1. Helen Spanidis

        Hi Sonia and thank you for your response.
        I am completing my Professional Master’s of Education at Queens University and one of the assignments is to connect with a professional community at that site. The course that I am taking is on Program Evaluation and inquiry which has deepened my understanding of the evaluation of the social programs, particularly those we deal with as educators. Throughout this course, I have been challenged by the complexity of evaluation, most specifically in terms of use and usability. There are many factors to consider when evaluating a program and I am perplexed by how an evaluator is able to make those calls. I feel that I have greatly increased my knowledge of program evaluation and inquiry that I can now apply to my professional work as an educator and extend to my colleagues.
        Sincerely,
        Helen

  2. Gwenn Grondal

    Thanks for your thoughtful comments on your experience. You remind me of the ongoing evaluation, broader social science, and even physics issue of striking a balance between, and accounting for the relative influence of, participation and observation. As evaluators, we continually have to be aware of our influence on others, their influence on us, and whether a different balance would lead to optimal evaluation outcomes.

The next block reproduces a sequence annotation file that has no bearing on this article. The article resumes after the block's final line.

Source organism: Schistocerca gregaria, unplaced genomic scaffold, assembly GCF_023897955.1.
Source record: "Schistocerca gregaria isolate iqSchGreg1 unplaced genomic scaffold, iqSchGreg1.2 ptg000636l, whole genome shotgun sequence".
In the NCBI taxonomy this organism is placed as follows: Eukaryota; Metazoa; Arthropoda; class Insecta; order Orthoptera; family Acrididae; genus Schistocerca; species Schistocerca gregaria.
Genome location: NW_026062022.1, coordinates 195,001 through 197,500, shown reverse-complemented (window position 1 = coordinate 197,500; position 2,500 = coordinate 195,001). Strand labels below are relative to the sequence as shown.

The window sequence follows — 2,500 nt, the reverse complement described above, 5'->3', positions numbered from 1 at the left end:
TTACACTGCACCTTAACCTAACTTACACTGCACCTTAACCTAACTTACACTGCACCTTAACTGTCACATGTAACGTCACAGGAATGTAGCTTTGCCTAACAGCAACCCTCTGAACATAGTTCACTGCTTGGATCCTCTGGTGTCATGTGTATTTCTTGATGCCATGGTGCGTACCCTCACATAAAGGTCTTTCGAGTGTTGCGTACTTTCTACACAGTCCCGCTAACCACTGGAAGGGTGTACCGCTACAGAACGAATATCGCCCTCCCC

1. Thanks Gwenn and I totally agree with what you said. It doesn’t make sense to say the evaluator or the evaluation will be really “independent” to me anymore. Look forward to more exchange!

  3. Kate Williams

    Hi Sonia, thanks for sharing this experience of working in mental health program evaluation. I too have experienced vicarious trauma as an evaluator of a mental health program. It was aimed at people with severe mental illness who had been hospitalized for long periods of time. As I conducted interviews with patients and staff I heard many very sad stories which had a profound effect on me. I didn’t realize the impact it was having until I became quite depressed and anxious and shared the experiences with a psychologist. It’s good that you were able to recognize straight away what was going on and find a nice colleague to support you. All the best with your important work!

    1. Thanks for sharing your experience with me, Kate, and I hope all is well now! Do you think what you experienced (before you realised what was going on) have any impact on the evaluation? Maybe you should write a blog about your experience too 🙂